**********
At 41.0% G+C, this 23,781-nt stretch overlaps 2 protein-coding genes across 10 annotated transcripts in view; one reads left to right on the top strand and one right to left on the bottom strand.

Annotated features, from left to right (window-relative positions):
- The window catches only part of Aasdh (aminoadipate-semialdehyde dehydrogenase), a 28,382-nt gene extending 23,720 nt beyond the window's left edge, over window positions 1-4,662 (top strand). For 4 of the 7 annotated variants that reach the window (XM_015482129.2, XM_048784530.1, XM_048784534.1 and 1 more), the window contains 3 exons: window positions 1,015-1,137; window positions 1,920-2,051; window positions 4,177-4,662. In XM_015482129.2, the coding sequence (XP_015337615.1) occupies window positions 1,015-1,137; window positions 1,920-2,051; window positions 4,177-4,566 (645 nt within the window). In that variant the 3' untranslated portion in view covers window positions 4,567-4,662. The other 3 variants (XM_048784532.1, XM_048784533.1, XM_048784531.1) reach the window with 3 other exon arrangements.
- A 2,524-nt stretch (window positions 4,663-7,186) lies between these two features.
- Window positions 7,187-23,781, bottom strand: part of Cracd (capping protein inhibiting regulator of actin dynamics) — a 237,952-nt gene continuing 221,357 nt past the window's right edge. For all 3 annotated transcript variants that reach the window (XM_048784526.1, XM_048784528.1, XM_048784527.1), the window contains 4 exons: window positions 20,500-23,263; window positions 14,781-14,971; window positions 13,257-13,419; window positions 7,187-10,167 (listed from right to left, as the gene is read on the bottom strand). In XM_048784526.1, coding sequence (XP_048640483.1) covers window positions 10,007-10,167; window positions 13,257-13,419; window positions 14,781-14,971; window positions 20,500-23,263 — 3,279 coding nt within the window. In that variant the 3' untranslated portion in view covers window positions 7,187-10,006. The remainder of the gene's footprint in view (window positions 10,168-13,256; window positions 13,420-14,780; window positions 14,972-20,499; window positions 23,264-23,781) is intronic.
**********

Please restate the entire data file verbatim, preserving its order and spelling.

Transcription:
At 41.0% G+C, this 23,781-nt stretch overlaps 2 protein-coding genes across 10 annotated transcripts in view; one reads left to right on the top strand and one right to left on the bottom strand.

Annotated features, from left to right (window-relative positions):
- The window catches only part of Aasdh (aminoadipate-semialdehyde dehydrogenase), a 28,382-nt gene extending 23,720 nt beyond the window's left edge, over window positions 1-4,662 (top strand). For 4 of the 7 annotated variants that reach the window (XM_015482129.2, XM_048784530.1, XM_048784534.1 and 1 more), the window contains 3 exons: window positions 1,015-1,137; window positions 1,920-2,051; window positions 4,177-4,662. In XM_015482129.2, the coding sequence (XP_015337615.1) occupies window positions 1,015-1,137; window positions 1,920-2,051; window positions 4,177-4,566 (645 nt within the window). In that variant the 3' untranslated portion in view covers window positions 4,567-4,662. The other 3 variants (XM_048784532.1, XM_048784533.1, XM_048784531.1) reach the window with 3 other exon arrangements.
- A 2,524-nt stretch (window positions 4,663-7,186) lies between these two features.
- Window positions 7,187-23,781, bottom strand: part of Cracd (capping protein inhibiting regulator of actin dynamics) — a 237,952-nt gene continuing 221,357 nt past the window's right edge. For all 3 annotated transcript variants that reach the window (XM_048784526.1, XM_048784528.1, XM_048784527.1), the window contains 4 exons: window positions 20,500-23,263; window positions 14,781-14,971; window positions 13,257-13,419; window positions 7,187-10,167 (listed from right to left, as the gene is read on the bottom strand). In XM_048784526.1, coding sequence (XP_048640483.1) covers window positions 10,007-10,167; window positions 13,257-13,419; window positions 14,781-14,971; window positions 20,500-23,263 — 3,279 coding nt within the window. In that variant the 3' untranslated portion in view covers window positions 7,187-10,006. The remainder of the gene's footprint in view (window positions 10,168-13,256; window positions 13,420-14,780; window positions 14,972-20,499; window positions 23,264-23,781) is intronic.